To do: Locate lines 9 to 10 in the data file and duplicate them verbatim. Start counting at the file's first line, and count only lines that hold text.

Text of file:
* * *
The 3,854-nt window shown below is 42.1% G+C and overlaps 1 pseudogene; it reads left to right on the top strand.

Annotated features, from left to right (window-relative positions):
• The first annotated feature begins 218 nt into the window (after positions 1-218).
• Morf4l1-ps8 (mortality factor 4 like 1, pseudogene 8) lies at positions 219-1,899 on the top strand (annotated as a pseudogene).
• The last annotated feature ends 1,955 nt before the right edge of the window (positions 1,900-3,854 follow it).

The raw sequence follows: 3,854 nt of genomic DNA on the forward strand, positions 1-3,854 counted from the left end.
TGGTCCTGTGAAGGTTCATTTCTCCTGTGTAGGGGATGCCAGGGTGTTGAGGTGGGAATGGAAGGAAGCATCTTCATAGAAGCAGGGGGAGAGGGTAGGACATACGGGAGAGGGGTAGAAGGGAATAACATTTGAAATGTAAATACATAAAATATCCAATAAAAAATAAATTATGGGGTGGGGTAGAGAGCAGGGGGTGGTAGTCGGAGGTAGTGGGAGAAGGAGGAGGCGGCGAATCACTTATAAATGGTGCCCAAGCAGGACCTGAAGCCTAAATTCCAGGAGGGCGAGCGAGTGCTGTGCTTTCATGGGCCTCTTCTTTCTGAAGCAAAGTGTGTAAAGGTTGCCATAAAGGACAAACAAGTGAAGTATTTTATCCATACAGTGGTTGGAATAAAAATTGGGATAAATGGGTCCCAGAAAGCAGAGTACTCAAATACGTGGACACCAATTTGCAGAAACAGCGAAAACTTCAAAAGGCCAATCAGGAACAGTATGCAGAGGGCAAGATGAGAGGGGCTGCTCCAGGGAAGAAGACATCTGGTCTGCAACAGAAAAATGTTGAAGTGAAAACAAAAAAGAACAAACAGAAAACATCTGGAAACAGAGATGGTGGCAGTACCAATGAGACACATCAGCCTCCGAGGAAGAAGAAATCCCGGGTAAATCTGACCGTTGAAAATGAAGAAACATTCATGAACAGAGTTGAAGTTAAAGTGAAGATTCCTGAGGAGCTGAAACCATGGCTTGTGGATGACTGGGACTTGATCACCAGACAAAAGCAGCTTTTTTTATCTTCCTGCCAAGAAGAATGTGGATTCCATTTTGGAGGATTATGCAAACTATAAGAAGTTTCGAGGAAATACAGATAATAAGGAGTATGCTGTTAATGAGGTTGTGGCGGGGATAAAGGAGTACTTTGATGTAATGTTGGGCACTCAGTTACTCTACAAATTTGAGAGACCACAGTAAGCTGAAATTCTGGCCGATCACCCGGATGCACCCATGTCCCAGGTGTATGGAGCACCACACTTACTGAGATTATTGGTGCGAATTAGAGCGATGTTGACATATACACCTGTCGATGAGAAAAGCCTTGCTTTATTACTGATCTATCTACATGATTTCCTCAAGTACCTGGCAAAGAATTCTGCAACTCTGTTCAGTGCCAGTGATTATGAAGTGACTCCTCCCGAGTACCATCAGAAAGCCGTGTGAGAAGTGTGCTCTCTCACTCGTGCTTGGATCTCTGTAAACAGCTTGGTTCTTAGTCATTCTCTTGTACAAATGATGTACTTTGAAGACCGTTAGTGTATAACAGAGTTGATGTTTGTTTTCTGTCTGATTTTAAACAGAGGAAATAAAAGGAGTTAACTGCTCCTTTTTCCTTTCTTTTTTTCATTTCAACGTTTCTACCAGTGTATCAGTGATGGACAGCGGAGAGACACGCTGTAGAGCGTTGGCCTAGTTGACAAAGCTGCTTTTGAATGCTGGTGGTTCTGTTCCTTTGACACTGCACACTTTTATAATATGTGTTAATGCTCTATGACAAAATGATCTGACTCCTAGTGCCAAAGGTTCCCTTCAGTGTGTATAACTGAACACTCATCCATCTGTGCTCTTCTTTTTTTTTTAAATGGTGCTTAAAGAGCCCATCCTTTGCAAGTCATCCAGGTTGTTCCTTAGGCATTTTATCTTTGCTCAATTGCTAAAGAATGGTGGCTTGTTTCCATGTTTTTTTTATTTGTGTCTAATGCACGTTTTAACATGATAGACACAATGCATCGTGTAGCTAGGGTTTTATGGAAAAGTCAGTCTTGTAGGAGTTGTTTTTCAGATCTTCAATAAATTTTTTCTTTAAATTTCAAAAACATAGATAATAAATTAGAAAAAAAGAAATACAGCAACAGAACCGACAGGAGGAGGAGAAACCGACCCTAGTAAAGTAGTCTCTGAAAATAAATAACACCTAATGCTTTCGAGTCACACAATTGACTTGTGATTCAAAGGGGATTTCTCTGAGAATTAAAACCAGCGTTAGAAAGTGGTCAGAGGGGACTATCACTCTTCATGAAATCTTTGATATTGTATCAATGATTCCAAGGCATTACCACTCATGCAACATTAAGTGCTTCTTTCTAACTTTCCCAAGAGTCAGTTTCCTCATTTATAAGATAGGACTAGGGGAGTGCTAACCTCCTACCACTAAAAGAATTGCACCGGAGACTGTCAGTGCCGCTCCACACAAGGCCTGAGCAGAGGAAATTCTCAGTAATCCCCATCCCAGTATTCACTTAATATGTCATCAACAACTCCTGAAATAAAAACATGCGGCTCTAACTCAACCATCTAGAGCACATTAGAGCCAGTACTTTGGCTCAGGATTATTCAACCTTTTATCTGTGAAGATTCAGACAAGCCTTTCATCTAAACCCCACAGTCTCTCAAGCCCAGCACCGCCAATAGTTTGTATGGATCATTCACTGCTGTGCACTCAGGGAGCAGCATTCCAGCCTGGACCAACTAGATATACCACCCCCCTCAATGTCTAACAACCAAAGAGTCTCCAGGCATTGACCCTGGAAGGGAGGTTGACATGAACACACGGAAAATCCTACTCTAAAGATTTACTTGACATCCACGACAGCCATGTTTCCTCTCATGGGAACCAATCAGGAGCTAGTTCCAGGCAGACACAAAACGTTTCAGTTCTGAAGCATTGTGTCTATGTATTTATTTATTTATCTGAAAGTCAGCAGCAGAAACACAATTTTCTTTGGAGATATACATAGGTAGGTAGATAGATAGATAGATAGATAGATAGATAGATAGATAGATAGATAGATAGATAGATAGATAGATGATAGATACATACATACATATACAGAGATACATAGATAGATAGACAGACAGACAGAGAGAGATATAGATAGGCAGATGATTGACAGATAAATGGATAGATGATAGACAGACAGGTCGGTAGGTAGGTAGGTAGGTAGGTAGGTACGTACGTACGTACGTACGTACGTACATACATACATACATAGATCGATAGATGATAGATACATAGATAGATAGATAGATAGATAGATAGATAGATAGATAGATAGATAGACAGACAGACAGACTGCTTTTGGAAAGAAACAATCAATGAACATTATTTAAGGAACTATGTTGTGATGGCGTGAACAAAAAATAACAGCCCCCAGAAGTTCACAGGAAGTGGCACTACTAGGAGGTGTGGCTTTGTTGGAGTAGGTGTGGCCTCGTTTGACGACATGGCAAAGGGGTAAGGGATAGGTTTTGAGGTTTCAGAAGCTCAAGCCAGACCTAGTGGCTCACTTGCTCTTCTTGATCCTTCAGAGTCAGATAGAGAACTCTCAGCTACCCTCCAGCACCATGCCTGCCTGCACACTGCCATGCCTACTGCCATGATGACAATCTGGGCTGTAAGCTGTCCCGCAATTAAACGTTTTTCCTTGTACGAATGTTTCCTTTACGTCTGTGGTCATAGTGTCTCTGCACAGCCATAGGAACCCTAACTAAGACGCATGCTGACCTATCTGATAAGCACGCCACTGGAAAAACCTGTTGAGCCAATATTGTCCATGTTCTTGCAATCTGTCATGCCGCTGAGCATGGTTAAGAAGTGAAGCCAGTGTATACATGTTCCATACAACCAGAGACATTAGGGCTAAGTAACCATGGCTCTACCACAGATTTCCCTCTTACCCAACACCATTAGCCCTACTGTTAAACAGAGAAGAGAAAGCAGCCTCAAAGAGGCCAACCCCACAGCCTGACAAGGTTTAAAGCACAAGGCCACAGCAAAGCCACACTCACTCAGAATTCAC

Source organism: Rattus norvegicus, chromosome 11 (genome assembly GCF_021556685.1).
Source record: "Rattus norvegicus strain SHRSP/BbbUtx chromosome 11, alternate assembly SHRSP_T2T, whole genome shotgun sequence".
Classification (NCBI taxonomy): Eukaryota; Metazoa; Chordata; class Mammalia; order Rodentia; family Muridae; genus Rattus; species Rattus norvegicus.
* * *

Source record: "Rattus norvegicus strain SHRSP/BbbUtx chromosome 11, alternate assembly SHRSP_T2T, whole genome shotgun sequence".
Classification (NCBI taxonomy): Eukaryota; Metazoa; Chordata; class Mammalia; order Rodentia; family Muridae; genus Rattus; species Rattus norvegicus.